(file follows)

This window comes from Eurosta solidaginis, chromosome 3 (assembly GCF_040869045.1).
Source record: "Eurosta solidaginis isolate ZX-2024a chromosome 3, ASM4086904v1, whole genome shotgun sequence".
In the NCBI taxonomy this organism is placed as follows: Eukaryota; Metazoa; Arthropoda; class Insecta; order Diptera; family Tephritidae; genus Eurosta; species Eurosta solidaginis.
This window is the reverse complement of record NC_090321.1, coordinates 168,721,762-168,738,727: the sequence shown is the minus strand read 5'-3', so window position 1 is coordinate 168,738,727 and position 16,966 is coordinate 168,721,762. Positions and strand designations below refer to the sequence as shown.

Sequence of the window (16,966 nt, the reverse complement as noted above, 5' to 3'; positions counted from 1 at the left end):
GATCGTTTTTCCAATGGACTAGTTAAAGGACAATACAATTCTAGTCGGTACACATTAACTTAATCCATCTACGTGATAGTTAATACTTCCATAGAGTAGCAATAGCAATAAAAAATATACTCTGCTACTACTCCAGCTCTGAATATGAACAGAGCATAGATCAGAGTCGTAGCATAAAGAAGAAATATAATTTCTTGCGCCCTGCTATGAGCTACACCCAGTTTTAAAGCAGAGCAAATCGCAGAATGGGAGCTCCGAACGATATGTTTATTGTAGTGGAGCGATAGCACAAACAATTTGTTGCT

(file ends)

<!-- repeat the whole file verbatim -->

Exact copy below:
This window comes from Eurosta solidaginis, chromosome 3 (assembly GCF_040869045.1).
Source record: "Eurosta solidaginis isolate ZX-2024a chromosome 3, ASM4086904v1, whole genome shotgun sequence".
In the NCBI taxonomy this organism is placed as follows: Eukaryota; Metazoa; Arthropoda; class Insecta; order Diptera; family Tephritidae; genus Eurosta; species Eurosta solidaginis.
This window is the reverse complement of record NC_090321.1, coordinates 168,721,762-168,738,727: the sequence shown is the minus strand read 5'-3', so window position 1 is coordinate 168,738,727 and position 16,966 is coordinate 168,721,762. Positions and strand designations below refer to the sequence as shown.

Sequence of the window (16,966 nt, the reverse complement as noted above, 5' to 3'; positions counted from 1 at the left end):
GATCGTTTTTCCAATGGACTAGTTAAAGGACAATACAATTCTAGTCGGTACACATTAACTTAATCCATCTACGTGATAGTTAATACTTCCATAGAGTAGCAATAGCAATAAAAAATATACTCTGCTACTACTCCAGCTCTGAATATGAACAGAGCATAGATCAGAGTCGTAGCATAAAGAAGAAATATAATTTCTTGCGCCCTGCTATGAGCTACACCCAGTTTTAAAGCAGAGCAAATCGCAGAATGGGAGCTCCGAACGATATGTTTATTGTAGTGGAGCGATAGCACAAACAATTTGTTGCT